For a cross-linked p-contact or electrode for top-emitting nano-sized LEDs, the thick contact layer may directly contact the top portion of the nanowire LED. For the top emission LEDs a transparent p-contact layer is used. Without crosslinking, the p-electrode layer should be made much thicker in the upper portion, which increases the absorption.

Also, for cross-linked p-contacts or electrodes for lower-emissive nano-sized LEDs, the reflective p-contact layer is arranged on only the upper portion of the nanoelements, not the entire circumferential nanowire region. The reflective layer, which extends downward over the entire circumference area, will result in significant losses due to total internal reflection.

Thus, embodiments of the invention make it possible to obtain an efficient nanoscale device such as an LED, with respect to internal conductivity, light generation and coupling of light out from the nanowire LED.

Embodiments of the invention are defined in the dependent claims. Other objects, advantages and novel features of the invention will become apparent from the following detailed description of the invention when considered in connection with the accompanying drawings and claims.

Embodiments of the invention will now be described with reference to the accompanying drawings.

BRIEF DESCRIPTION OF THE DRAWINGS Figure 1 schematically illustrates a cross-sectional side view of the base of a nanowire LED, in accordance with embodiments of the invention.
Figure 2 schematically illustrates a side cross-sectional view of a nanowire LED structure on a buffer layer, in accordance with embodiments of the invention.
Figures 3A-B schematically illustrate cross-sectional side views of cross-linked p-electrodes, according to embodiments of the invention.
4A-4H schematically illustrate side cross-sectional views of a first embodiment of a method according to an embodiment of the invention.
Figures 4i-4s schematically illustrate side cross-sectional views of a second embodiment of the method according to another embodiment of the invention.
Figure 5 shows two scanning electron microscope images of a crosslinked p-electrode, according to embodiments of the invention.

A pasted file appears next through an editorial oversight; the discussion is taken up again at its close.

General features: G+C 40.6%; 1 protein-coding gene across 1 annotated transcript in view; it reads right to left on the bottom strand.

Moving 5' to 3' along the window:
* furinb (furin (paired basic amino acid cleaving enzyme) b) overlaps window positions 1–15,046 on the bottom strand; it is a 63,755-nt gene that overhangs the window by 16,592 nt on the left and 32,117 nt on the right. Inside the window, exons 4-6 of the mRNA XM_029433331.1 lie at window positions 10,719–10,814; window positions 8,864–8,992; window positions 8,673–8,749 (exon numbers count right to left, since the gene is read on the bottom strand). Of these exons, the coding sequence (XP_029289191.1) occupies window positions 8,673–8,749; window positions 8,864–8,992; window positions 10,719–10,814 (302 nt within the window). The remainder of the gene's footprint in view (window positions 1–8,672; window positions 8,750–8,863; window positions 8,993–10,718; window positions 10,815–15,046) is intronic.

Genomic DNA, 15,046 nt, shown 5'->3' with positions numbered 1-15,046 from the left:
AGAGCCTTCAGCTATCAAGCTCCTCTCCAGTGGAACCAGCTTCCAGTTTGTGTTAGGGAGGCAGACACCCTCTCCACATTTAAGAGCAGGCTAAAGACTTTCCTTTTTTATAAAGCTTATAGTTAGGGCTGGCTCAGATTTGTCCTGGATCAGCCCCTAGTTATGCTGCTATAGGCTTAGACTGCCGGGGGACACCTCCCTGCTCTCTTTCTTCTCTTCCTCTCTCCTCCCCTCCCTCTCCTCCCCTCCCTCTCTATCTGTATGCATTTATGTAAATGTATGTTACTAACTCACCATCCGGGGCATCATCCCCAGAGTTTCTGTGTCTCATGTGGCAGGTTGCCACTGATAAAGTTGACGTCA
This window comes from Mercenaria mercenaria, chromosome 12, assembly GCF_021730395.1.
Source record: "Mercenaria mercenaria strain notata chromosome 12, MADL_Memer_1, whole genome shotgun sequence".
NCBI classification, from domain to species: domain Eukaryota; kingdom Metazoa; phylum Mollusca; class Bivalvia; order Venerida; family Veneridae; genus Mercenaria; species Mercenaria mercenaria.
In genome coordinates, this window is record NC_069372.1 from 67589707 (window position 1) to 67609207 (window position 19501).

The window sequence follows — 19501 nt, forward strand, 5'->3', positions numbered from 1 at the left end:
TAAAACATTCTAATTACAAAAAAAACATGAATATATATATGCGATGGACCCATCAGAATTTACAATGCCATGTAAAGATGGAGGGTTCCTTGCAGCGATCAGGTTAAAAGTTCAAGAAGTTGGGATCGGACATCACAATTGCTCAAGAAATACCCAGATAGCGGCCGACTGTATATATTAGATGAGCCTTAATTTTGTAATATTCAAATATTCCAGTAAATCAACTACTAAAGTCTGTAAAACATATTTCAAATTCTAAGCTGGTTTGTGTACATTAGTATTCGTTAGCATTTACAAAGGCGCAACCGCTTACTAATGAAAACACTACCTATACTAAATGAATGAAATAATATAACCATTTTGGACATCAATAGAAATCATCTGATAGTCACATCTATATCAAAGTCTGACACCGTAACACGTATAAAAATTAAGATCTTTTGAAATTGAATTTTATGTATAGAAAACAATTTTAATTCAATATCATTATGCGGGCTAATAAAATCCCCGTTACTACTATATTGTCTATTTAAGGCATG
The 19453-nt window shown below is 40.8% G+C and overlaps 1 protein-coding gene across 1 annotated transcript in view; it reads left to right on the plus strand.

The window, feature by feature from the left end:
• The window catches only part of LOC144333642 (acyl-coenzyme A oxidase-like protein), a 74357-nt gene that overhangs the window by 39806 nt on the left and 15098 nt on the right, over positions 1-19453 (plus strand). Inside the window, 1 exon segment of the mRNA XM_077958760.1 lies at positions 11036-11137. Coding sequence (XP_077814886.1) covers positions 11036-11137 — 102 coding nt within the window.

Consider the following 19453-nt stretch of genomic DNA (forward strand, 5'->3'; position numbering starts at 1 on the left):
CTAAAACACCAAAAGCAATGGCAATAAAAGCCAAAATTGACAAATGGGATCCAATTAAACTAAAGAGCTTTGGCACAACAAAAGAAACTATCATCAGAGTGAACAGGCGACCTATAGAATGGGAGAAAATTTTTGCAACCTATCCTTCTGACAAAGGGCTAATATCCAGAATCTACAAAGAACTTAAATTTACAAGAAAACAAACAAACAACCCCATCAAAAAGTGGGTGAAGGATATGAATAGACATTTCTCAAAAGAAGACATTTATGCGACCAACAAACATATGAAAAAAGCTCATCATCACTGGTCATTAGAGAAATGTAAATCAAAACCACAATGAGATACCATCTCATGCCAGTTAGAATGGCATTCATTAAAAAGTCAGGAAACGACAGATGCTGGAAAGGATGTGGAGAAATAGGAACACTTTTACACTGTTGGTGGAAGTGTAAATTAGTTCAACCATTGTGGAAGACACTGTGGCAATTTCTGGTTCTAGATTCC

Figures 6A-6I schematically illustrate side cross-sectional views of a third embodiment of a method according to another embodiment of the invention.
Figure 7 shows a scanning electron microscope image of a nanowire LED structure fabricated according to a third embodiment.
Figure 8 schematically illustrates a side cross-sectional view of an array of nanowire LED structures comprising axial pn junctions and crossed p-electrodes, in accordance with an alternative embodiment of the invention.
Figure 9 shows a side cross-sectional view of an apparatus according to another embodiment of the invention.
Fig. 10 shows a side view of the apparatus of the embodiment of Fig. 9, which has suitable contacts and is sub-mounted on a sub-mount.
11 shows a side cross-sectional view of an apparatus according to another embodiment of the invention.
Fig. 12 shows a side view of the apparatus of the embodiment of Fig. 11, which has suitable contacts and is on the sub-mount.
13 shows a side cross-sectional view of yet another embodiment.
Figure 14 illustrates the embodiment of Figure 13 with suitable contacts.
15 shows a side cross-sectional view of yet another embodiment.
Figure 16 illustrates the embodiment of Figure 15 with suitable contacts.
Figure 17 shows another embodiment of a nanoscale structure.
Figure 18 shows another embodiment of a nanoscale structure.
Figure 19 shows another embodiment of a nanoscale structure.
Figure 20 shows another embodiment of a nanoscale structure.

As used herein, the term "crosslinked electrode" refers to an electrode structure that extends between neighboring individual devices on a filled spacer or leaves void spaces (e.g., air-bridge) between neighboring devices . The void space is preferably surrounded by devices neighboring on the sides, electrodes bridged on the "upper ", and supports of the devices on the" lower ", where the terms top and bottom It is relative to where it is located. For example, in one embodiment, where each individual device is a radial core-shell nanowire, the cross-linked electrode may comprise a nanowire support layer (e.g., a substrate, a buffer layer, a reflective or transparent conductive layer, And there is an empty space under the electrode between the electrodes, covering the space between the nanowire tips and the nanowires.